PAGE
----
Taylor Hicks, backed by a six piece band, played to an enthusiastic crowd September 25th at the 7 Cedars Casino in Sequim, Washington. He commanded the audience’s attention for the roughly ninety minute performance, delivering a mixture of original tunes and covers. Soaked in sweat by the end, Hicks earned every bit of applause as he invested his customary passion in each song. He played rhythm guitar on most numbers, breaking out his trademark harmonica at several key points.
Performing nearly half of his most recent album, The Distance clearly dominated the show. Having honed these tunes on the road over the course of many performances, they all sounded even better than their already impressive studio versions. “What’s Right Is Right,” a hit on the Adult Contemporary chart last year, especially seemed to take on new life with a bravura vocal performance. “Nineteen,” preceded by an emotional tribute to the men and women serving in the United States Armed Forces, traded some of its country-and-western flavor for a more traditional R&B sound.
One of the quietest moments of the night was a sterling rendition of the very best track on The Distance: “Maybe You Should,” written by Hicks with Mike Reid. The song featured the simplest arrangement of the concert, allowing the audience to focus on the nuances of Hicks’ expressive vocal. Dipping back to original songs from his Early Works compilation, “The Deal” and “Hold Onto Your Love” both turned up, with the latter being one of the more jaw-dropping performances. Augmented by some stunning saxophone solos, the song transformed from its familiar Latin groove into a blues stomper.
A hallmark of Hicks’ approach is the inspired way he weaves pieces of other songs into the one being performed. The slow-burn groove of “Seven Mile Breakdown,” a blues-rock highlight on The Distance, morphed unexpectedly – but seamlessly – into The Beatles’ “Get Back.” It then took a left-turn into Jackson Browne’s “Running On Empty” before returning to where it began. Similarly, Buddy Holly’s “Not Fade Away,” introduced drolly as “a song I did on that show,” segued into “The Runaround,” from 2006’s Taylor Hicks.
Among the covers was Delbert McClinton’s “Going Back To Louisiana,” prior to which Hicks’ cited McClinton as a mentor. Derek & the Dominoes’ “Why Does Love Got To Be So Sad” sparked instrumental fireworks amongst the band members. The cover tunes were all well chosen, playing to Hicks’ strengths as a singer.
Although Hicks’ powerhouse vocals are easily enough to sustain an entire concert, his band shines equally bright. Longtime associate Brian Less demonstrated his mastery of the keyboard more than once, gracing several numbers with extended solos. Wynn Christian, playing lead guitar, has a long history of working with Hicks. Christian wrote “Seven Mile Breakdown,” originally recording it with his own band Spoonful James. Christian contributed some blistering leads throughout the night, most notably on “I Live On a Battlefield.”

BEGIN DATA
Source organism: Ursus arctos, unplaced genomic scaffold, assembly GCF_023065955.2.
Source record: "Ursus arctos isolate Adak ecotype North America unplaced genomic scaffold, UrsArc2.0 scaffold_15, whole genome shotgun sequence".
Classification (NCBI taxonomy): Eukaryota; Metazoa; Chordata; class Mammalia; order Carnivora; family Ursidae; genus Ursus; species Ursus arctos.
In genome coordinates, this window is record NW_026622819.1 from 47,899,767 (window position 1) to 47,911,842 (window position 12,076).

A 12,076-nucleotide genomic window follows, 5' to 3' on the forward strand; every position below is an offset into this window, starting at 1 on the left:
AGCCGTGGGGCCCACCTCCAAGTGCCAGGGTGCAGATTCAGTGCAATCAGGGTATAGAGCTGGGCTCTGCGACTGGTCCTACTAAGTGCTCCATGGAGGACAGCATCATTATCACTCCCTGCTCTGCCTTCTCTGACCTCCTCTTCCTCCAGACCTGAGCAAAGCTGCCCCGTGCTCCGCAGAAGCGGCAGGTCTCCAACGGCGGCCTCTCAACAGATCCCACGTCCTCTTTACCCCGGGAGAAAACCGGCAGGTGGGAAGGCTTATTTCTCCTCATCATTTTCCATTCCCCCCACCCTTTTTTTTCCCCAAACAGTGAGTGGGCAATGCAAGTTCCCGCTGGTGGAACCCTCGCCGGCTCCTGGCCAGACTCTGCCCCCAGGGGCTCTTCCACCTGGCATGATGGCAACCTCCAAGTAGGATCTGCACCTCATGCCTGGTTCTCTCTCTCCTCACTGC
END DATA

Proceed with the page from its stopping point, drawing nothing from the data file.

Saxophonist Jeff Lopez brought a small arsenal of horns. He switched between tenor, alto, and sopranino saxes as well as flute. The sopranino was a particular treat considering that it’s a seldom utilized, and very difficult to play, member of the saxophone family. At one point Lopez played his alto and sopranino simultaneously. Filling out the band was the very skilled rhythm section of Brandon Peeples on bass, Leif Bondarenko on drums, and percussionist Matt Kimbrell.
Immediately following the final tune (a cover of La Roux’s current hit “Bulletproof”), Hicks was out at the merchandise table greeting fans, posing for pictures, and signing autographs. This is a regular occurrence, no matter how understandably exhausted he may be after the show. It seemed nearly everyone in attendance queued up, waiting patiently as Hicks bonded with the fans one by one. Making that personal connection with his fans is obviously very vital to him.
Having interviewed him the day before, I really gained insight into the seriousness with which Taylor Hicks approaches his craft. I was fortunate enough to continue this discussion after the show, as Hicks invited my wife and I to spend some time backstage. What becomes clear from speaking with him, especially face to face, is the clarity of his vision of himself as an independent artist. “I’ve had a plan for my career arc right from the beginning,” Hicks explained, “which surprised a lot of people.” He’s well aware that some are quick to dismiss his success on American Idol as some kind of accident. But instead of worrying about those critiques, he’d rather expand his audience by demonstating his capabilities. Says Hicks, “It’s all about the music.”
It certainly was all about the music at the 7 Cedars Casino. The audience witnessed a thorough demonstration of said capabilities, with more sure to follow. For additional information about Taylor Hicks and his upcoming appearances, see his official website.